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The award-winning news site of Cosumnes River College

The Connection

The award-winning news site of Cosumnes River College

The Connection

Gospel choir’s preview highlights fall concert series

Helen Harlan
Music Professor Omari Tau leads the Contemporary Gospel Choir in a preview concert on Tuesday. The concert took place in the AME quad and was presented by CRC’s Music Department to promote one of their many live events that week.

Cosumnes River College’s Contemporary Gospel Choir performed a half-hour preview concert in the Arts, Media and Entertainment quad on Tuesday at noon.

The preview was led by Music Professor Omari Tau and was a teaser for Thursday’s 7 p.m. “Student Spotlight: Gospel Choir” performance in the Recital Hall.

It was one of many planned live recitals and concerts scheduled for the week and fall semester for Cosumnes River College’s Music Department

“I feel invigorated by the fact that we have so much opening up on campus this week. One only needed to attend the Jazz Band at the Fountain yesterday to catch a small wave of the energy in AME right now,” said AME Dead Brian Rickel of Monday’s half-hour jazz performance in the main quad. “It was very exciting.”

The 13-person gospel choir, all students from Tau’s Musical Performance 353: Contemporary Gospel Choir, wore navy and orange “CRC Music” t-shirts and performed five choral pieces. Tau also played piano and, in an impromptu move, handed the keys off to Umoja Diops Scholars Student Personnel Assistant Malik Amos as Amos was walking by. 

Tau said that students that might shy away from taking a performance class because of stage fright should take choir.

“The reason why you take choir is because you get to share in that nervous energy with other people,” Tau said. “So if you have stage fright you don’t have to worry about it so much in choir.”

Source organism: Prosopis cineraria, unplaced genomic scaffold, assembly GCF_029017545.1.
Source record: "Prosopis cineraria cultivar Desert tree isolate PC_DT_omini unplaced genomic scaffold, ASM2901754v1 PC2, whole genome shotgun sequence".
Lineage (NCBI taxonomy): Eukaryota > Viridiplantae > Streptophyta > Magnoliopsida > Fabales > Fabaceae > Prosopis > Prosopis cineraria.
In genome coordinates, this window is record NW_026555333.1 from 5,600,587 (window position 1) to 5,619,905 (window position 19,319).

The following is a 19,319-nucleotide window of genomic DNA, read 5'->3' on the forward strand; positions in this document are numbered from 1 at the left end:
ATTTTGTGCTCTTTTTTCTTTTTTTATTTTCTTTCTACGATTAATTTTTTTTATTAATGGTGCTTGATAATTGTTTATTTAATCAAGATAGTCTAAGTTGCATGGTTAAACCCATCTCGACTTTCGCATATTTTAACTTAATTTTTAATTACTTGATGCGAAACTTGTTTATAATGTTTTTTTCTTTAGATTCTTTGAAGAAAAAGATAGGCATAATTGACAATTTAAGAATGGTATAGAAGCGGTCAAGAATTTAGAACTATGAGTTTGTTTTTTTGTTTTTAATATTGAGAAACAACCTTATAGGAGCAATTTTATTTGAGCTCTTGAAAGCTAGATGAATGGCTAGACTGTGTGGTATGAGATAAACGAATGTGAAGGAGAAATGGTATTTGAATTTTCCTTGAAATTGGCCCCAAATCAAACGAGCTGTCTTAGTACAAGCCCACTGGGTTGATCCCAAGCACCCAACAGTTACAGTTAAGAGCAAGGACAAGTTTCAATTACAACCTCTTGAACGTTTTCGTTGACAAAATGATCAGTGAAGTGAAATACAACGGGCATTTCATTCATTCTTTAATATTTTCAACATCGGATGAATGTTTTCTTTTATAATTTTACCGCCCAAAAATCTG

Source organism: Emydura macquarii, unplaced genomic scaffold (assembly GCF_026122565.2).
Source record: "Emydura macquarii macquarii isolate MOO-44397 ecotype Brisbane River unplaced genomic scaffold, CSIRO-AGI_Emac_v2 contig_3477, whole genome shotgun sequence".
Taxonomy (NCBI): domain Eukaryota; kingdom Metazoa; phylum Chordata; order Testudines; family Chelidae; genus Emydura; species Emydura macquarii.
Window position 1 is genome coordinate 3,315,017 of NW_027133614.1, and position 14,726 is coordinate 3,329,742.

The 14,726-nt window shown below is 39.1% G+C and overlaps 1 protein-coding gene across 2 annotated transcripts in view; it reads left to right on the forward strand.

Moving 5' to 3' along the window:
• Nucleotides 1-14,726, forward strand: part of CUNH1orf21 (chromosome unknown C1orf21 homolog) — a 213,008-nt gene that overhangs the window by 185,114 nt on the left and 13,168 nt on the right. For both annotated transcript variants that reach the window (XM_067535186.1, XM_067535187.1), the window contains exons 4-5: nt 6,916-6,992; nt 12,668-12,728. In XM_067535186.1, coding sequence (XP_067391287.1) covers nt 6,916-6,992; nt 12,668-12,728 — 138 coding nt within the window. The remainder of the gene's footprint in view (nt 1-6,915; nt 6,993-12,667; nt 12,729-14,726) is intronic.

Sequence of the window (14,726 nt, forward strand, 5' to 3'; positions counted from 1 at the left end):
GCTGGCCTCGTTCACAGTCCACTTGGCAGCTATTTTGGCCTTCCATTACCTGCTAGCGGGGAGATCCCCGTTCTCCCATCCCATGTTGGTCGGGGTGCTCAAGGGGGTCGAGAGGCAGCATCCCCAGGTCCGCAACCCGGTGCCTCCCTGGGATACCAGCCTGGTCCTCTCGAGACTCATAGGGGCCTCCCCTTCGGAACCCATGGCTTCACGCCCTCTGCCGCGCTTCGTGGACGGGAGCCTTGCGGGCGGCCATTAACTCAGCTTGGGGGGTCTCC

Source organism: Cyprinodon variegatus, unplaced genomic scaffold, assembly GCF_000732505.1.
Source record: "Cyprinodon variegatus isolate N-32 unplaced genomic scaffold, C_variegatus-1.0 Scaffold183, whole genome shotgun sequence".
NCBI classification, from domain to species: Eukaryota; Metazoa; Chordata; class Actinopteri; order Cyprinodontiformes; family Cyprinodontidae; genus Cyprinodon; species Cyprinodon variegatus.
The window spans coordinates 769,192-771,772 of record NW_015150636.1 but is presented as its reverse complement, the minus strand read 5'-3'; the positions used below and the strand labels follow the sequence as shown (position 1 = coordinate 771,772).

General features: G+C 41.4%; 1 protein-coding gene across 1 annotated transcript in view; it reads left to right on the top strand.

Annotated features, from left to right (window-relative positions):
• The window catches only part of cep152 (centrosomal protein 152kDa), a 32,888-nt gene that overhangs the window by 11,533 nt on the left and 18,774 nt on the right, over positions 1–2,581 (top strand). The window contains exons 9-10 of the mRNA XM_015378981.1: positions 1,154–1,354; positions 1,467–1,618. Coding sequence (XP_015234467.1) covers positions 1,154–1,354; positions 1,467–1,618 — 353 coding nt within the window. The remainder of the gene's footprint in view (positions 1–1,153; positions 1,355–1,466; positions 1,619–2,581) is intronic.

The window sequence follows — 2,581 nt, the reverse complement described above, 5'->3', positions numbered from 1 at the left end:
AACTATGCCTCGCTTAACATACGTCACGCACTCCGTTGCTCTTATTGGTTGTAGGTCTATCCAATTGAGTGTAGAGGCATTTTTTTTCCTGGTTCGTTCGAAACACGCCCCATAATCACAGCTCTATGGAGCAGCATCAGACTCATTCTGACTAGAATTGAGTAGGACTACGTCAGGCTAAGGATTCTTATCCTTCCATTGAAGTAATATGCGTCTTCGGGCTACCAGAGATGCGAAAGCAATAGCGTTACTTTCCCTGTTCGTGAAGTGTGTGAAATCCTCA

Roman Stewart, 30, a music major and the choir librarian, performed with the gospel choir and will take the stage as an actor in the Theatre and Dance  Department’s upcoming “Electra” and “Electricidad”.

Stewart jokingly said he had double-booked himself through the week and had a rehearsal or performance for music or theater every day. 

“Enjoy it. Prepare yourself,” Stewart said when asked what advice he had for students looking to join AME. “If it’s stressed out, push through.”

Nancy Balenzano, 60, a part-time music student and professional piano teacher, performed a solo with the gospel choir and said she encouraged students of all faiths and beliefs to take Contemporary Gospel Choir.

“It’s totally open to anybody of beliefs or non-beliefs. Omari puts everything in a historical perspective,” Balenzano said. “It’s all about the music and any kind of inspirational message, but it’s not church-based at all.”

The gospel choir’s preview was one of six live shows the music department had lined-up for the week. The department is planning another series of concerts in the middle of December, according to its “Fall Music Concerts” bill.

“What I adore about live art is that we, the audience, become active participants,” Rickel said. “This performance, this moment, it will only happen one time with this group of people. These successes, these mistakes, this particular shared energy.”

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About the Contributor
Helen Harlan
Helen Harlan, News Editor
Helen Harlan is a News Editor for the Connection newspaper. She joined the Connection to see and hear how people feel about the world around them, and her goal is to build her portfolio as a journalist. She has an affinity for animals, conservationism and the classic sitcom Seinfeld.

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